The question to ask, “If I am going to code this niche, what do I need to learn?”

The answer, language first, niche second.

But learn the language for the niche.

There should be a spark of excitement which drives you to complete a Udemy course on Kotlin, for example.

The course and some project or niche you are engaged in should match up.

Use LLMs as a personal tutor

As you are coding and doing full courses you should use other resources, particularly LLMs.

LLMs are a new standard of learning.

It is not cheating or a “shortcut”.

It is an essential part of being a programmer.

Ask the LLM (Large Language Model) a question from your Udemy course or niche.

Tell it to explain code and computer science concepts.

You will find it is extremely helpful.

Treat LLMs like they are a mentor of programming.

They can give an entire conversation in regards to one specific thing you can get nowhere else.

Google is not even relevant anymore.

Consume a variety of teaching styles

A major point to learning a language is consuming the same content from different sources.

Let us say you are struggling with threads in programming (its okay to not know what that is)

You learn one thing from the Udemy course.

You don’t quite get it.

So you ask an LLM to explain it to you.

You get it better.

You might even understand it.

Push your memory further and look up a YouTube video on the same topic.

The more different ways you hear the same topic explained the easier it is to grasp and recall later.

Often it is a good idea to mix learning sources…

  • Learn from the video course
  • Look up another teacher (YouTube)
  • Ask an LLM
  • Read a blog on it
  • Code it in your niche
  • Read code from some source

Mixing these will grant a deeper understanding and enforce a firm memory.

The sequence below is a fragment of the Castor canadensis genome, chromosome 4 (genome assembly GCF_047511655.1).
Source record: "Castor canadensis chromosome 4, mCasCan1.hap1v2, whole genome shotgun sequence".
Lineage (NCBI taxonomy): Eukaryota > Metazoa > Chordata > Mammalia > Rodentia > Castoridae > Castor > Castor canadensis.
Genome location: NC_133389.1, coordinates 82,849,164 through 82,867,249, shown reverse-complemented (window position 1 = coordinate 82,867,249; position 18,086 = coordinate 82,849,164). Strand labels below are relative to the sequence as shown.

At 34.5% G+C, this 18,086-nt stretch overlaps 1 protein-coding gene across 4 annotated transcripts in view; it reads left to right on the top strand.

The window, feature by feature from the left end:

The ideal scenario

The ideal scenario is to find a solid community.

Often, this ideal scenario is impossible to find which is why I recommend it last.

But, if you recognize it from what I am about to tell you then take it.

The best communities are those where its one big project.

Usually with 1 or 2 leaders.

This leader takes care of his/her contributors, reviews code and gives feedback on how to improve their project.

I have never seen better communities than those which wrap around a project.

These projects often have an open-source website, API and a few code sources.

For your own perception, examples for these ideal communities would be…

In addition the even more ideal scenario is where the leader and community culture match your political or religious views.

I know that sounds wonky but every project community out there has a culture for its entire community, usually set by the leader.

If the culture fits, the niche is fire and the leader is leading then you have a good thing in front of you.

The communities you do not want are those which wrap around a topic or teach a framework.

Those are often lackluster, boring and decentralized with no real leadership.

Anywho, I hope you learned something…

CTA: Check out my other articles and, if you feel like it, sponsor me on GitHub:

Happy coding!


How to pick your first programming language:

Why monolithic courses:

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Learn to learn code faster, using techniques honed by years of study, neatly packaged into one book: How to Learn Code